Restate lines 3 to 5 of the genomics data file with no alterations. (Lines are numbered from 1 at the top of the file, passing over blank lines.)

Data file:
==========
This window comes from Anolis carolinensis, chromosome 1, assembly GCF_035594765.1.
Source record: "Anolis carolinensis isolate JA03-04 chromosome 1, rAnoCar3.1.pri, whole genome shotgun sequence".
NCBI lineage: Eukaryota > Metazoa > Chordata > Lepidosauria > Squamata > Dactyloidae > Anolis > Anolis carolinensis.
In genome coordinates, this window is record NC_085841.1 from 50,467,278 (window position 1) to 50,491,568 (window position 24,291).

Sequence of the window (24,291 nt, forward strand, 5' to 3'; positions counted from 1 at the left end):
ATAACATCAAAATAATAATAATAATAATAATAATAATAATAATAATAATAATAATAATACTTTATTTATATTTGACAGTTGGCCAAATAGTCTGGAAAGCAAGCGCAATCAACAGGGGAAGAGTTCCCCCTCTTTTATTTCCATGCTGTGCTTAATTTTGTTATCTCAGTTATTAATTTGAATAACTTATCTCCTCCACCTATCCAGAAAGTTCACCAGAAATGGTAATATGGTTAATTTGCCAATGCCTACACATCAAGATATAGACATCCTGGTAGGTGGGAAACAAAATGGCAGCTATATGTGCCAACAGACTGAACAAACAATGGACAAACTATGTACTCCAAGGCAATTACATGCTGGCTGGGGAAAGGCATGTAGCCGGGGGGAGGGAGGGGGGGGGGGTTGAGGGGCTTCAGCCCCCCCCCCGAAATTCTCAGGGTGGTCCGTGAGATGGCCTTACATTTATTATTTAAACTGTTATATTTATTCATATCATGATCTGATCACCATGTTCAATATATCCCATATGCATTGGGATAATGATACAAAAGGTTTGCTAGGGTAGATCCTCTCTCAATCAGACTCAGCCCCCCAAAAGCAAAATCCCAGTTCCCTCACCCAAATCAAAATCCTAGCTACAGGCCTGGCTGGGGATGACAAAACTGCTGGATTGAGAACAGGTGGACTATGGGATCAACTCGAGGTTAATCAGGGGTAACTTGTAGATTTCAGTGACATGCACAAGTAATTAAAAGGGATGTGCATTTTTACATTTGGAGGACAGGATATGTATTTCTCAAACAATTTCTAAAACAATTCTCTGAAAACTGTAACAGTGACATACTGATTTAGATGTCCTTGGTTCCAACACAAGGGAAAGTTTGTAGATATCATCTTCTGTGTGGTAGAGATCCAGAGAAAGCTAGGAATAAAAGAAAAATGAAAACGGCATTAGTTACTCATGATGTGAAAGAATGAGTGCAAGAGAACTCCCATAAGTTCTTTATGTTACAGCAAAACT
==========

NCBI lineage: Eukaryota > Metazoa > Chordata > Lepidosauria > Squamata > Dactyloidae > Anolis > Anolis carolinensis.
In genome coordinates, this window is record NC_085841.1 from 50,467,278 (window position 1) to 50,491,568 (window position 24,291).

Sequence of the window (24,291 nt, forward strand, 5' to 3'; positions counted from 1 at the left end):